Compromise of 1850


According to the Encyclopedia of the American Constitution, the Compromise of 1850 comprised a related series of statutes enacted by Congress in an attempt to settle sectional disputes related to slavery that had flared since 1846, with the outbreak of the Mexican War and the introduction of the wilmot proviso.

Serie of Bills

The Compromise was actually a series of bills passed mainly to address issues related to slavery. The bills provided for slavery to be decided by popular sovereignty in the admission of new states, prohibited the slave trade in the District of Columbia, settled a Texas boundary dispute, and established a stricter fugitive slave act. This featured document is Henry Clay’s handwritten draft.

By 1850 sectional disagreements centering on slavery were straining the bonds of union between the North and South. These tensions became especially acute when Congress began to consider whether western lands acquired after the Mexican War would permit slavery. In 1849 California requested permission to enter the Union as a free state. Adding more free state senators to Congress would destroy the balance between slave and free states that had existed since the Missouri Compromise of 1820.

Because everyone looked to the Senate to defuse the growing crisis, Senator Henry Clay of Kentucky proposed a series of resolutions designed to “Adjust amicably all existing questions of controversy . . . arising out of the institution of slavery.” Clay attempted to frame his compromise so that nationally minded senators would vote for legislation in the interest of the Union.

In one of the most famous congressional debates in American history, the Senate discussed Clay’s solution for 7 months. It initially voted down his legislative package, but Senator Stephen A. Douglas of Illinois stepped forward with substitute bills, which passed both Houses. With the Compromise of 1850, Congress had addressed the immediate crisis created by territorial expansion. But one aspect of the compromise-a strengthened fugitive slave act-soon began to tear at sectional peace.

The Compromise of 1850 is composed of five statues enacted in September of 1850. The acts called for the admission of California as a “free state,” provided for a territorial government for Utah and New Mexico, established a boundary between Texas and the United States, called for the abolition of slave trade in Washington, DC, and amended the Fugitive Slave Act.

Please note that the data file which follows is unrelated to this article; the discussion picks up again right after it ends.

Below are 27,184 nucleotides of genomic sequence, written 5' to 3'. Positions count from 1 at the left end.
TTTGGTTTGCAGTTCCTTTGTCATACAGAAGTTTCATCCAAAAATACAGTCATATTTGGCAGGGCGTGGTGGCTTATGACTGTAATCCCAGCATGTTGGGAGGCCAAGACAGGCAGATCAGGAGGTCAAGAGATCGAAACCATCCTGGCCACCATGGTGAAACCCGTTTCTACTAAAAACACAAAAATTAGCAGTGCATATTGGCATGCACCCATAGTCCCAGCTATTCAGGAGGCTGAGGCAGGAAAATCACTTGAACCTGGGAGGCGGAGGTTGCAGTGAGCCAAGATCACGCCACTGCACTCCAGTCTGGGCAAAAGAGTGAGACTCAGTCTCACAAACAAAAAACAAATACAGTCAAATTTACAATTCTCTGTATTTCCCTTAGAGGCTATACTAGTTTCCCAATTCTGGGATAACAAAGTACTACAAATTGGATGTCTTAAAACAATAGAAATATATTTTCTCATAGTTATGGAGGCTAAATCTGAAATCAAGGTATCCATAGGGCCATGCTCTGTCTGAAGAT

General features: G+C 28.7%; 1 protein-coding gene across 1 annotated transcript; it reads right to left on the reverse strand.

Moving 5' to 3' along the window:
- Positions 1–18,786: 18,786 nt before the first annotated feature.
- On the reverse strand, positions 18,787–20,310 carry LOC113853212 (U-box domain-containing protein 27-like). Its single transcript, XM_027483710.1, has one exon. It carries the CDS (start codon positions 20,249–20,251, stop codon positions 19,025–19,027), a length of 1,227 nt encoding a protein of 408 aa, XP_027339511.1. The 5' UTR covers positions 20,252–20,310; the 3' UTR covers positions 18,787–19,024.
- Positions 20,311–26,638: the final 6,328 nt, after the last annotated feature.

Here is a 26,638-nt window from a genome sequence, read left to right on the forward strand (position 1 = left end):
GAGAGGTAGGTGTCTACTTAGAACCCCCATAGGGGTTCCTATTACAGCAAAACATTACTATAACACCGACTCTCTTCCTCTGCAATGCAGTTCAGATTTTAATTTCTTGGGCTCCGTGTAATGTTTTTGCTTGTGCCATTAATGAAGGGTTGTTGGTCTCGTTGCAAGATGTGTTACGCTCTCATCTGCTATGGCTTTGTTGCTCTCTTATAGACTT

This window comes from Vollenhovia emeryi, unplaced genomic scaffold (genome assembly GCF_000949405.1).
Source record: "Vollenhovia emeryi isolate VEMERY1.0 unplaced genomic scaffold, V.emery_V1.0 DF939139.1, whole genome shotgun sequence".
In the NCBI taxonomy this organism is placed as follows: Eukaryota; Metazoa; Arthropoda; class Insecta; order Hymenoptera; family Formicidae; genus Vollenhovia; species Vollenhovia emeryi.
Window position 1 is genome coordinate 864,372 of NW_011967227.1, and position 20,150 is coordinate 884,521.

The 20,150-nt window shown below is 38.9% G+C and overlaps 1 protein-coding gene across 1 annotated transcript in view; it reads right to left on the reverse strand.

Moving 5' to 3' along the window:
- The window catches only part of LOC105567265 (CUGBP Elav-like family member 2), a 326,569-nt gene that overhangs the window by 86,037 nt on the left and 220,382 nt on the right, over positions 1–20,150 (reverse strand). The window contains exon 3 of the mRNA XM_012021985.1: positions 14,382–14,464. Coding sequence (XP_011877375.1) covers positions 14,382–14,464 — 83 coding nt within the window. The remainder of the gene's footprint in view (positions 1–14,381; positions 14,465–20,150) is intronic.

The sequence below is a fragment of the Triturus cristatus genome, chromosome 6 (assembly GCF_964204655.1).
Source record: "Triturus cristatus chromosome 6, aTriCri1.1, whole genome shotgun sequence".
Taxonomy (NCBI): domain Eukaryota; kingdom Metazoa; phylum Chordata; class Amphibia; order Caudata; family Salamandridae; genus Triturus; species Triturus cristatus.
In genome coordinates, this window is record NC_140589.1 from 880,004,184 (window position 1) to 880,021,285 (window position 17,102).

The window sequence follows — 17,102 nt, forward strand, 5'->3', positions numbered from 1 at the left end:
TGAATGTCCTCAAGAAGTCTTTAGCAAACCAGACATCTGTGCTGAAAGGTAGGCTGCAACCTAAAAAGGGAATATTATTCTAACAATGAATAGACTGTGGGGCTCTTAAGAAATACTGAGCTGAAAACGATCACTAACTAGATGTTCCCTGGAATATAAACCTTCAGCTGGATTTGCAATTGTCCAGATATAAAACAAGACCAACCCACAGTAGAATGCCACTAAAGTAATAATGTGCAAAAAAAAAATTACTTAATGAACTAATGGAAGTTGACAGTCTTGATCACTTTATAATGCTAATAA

The document presented here is Henry Clay’s handwritten copy of the original Resolutions, which were not passed. The transcription includes Clay’s Resolution and the five statutes approved by Congress. (1)

For more information, visit the National Archives’ Treasures of Congress Online Exhibit.

Compromise of 1850 (1850) is one of the 100 Most U.S. Influential Documents

Remedy in the United States

An increasingly popular “quick-fix” remedy to solving the issue of slavery was being discussed as 1850 began. The idea was to create new states from the territories acquired in 1846 and 1848 as soon as possible. States hoped to rely upon the U.S.Constitution X Amendment, which allowed the state the right to decide for themselves any issue not expressly prohibited by the federal government. Slavery was not mentioned in the Constitution at all.

Another “loop-hole” pro-slavery advocates hoped to have in their favor was the proviso of the 1820 Missouri Compromise which stated that all land above latitude 36o; 30′ N was to be forever free territory. Federal Courts were in the process of evaluating that provision; they eventually would decide that proviso only applied to the territory acquired in the Louisiana Purchase. That meant that slavery could legally exist north of the 36 o;30′ line the Oregon and Mexican Cession Territories.

Many leading politicians of the day, including President Zachary Taylor, firmly believed the soon-to-be-created states should decide for themselves whether to be free or slave states. He publicly supported the move to add the new State of California as a free state in December 1849, based on his correspondence with the territorial governor. Southern leaders in Congress had to respond quickly.